Reward Offered for Tips in Fatal June Hit-and-Run in Wicker Park - NBC Chicago

Reward Offered for Tips in Fatal June Hit-and-Run in Wicker Park

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    NEWSLETTERS

    A pedestrian was killed in a hit-and-run early Sunday in Chicago's Wicker Park neighborhood.

    (Published Sunday, June 18, 2017)

    A reward was offered Friday for information on a June hit-and-run crash that killed a 23-year-old man on Chicago’s Northwest Side.

    At around 1:30 a.m. on June 18, Eric Judge was walking in the 2000 block of West Division Street in the Wicker Park neighborhood when he was struck by a car, according to Chicago police and the Cook County Medical Examiner’s office.

    Judge, of the 2100 block of North Kedzie Boulevard in Logan Square, was taken to an area hospital where he was pronounced dead.

    Authorities at the time said the driver of the car, a late-model white Toyota Camry traveling eastbound at a high rate of speed, did not stop after the crash and fled the scene.

    The vehicle sustained significant damage to the hood, front bumper, front quarter panel, and front passenger-side windshield, Cook County Crime Stoppers said Friday.

    Crime Stoppers is offering up to $1,000 in cash as a reward for tips that help solve the crime, the organization said Friday. Information can be shared anonymously by calling into the tip hotline at (800) 535-7867.

    “We are pleading to the community for their help!” Crime Stoppers Chairman George McDade said in a statement. “This is a tragic loss for Eric’s family and friends, and we are hoping someone in the community can help us find who is responsible for taking the life of this young man. Something you may have seen or heard could be vital in helping us find out who took Eric’s life.”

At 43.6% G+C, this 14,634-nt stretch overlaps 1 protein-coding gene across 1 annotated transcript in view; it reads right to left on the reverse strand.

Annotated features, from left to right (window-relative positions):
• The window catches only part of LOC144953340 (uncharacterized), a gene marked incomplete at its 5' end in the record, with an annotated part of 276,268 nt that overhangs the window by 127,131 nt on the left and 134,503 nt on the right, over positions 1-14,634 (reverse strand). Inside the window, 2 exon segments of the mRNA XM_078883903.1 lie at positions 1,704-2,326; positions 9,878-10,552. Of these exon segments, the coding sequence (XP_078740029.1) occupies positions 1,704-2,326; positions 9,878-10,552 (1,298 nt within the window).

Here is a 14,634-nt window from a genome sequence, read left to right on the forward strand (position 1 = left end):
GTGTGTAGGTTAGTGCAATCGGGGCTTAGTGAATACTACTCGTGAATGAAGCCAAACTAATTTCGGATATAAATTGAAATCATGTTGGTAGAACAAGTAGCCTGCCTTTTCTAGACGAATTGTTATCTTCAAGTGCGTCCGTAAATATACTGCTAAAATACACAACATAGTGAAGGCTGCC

Dozens of Judge’s family members and friends planned to distribute flyers in the area where he was struck on Saturday morning, asking for assistance in uncovering new information about his death.

    Originally from New York, Judge moved to Chicago to attend Northwestern University, according to his family. He overcame lifelong learning disabilities to obtain a degree in environmental engineering, Judge’s family said, and died one week before his 24th birthday.

    “My son, at an early age, learned to be his true self, demonstrating a strong foundation of ethics and family values that he embodied throughout his brief life,” Judge’s mother Mary Ann said in a statement, adding that her son, the youngest of three siblings, was a loving person who planned to “make a difference in the world” and was a strong supporter of organ donation.

    “It devastates us to know the accident that took Eric’s life was so horrific that it prevented us from donating his major organs in accordance with his wishes,” she continued. “We ask the Chicago community to help us in finding those people who can help us solve this crime to prevent this immense tragedy from happening to other families.”

    No one is in custody in connection with the incident and the Chicago Police Major Accidents Investigation Unit continues to investigate.

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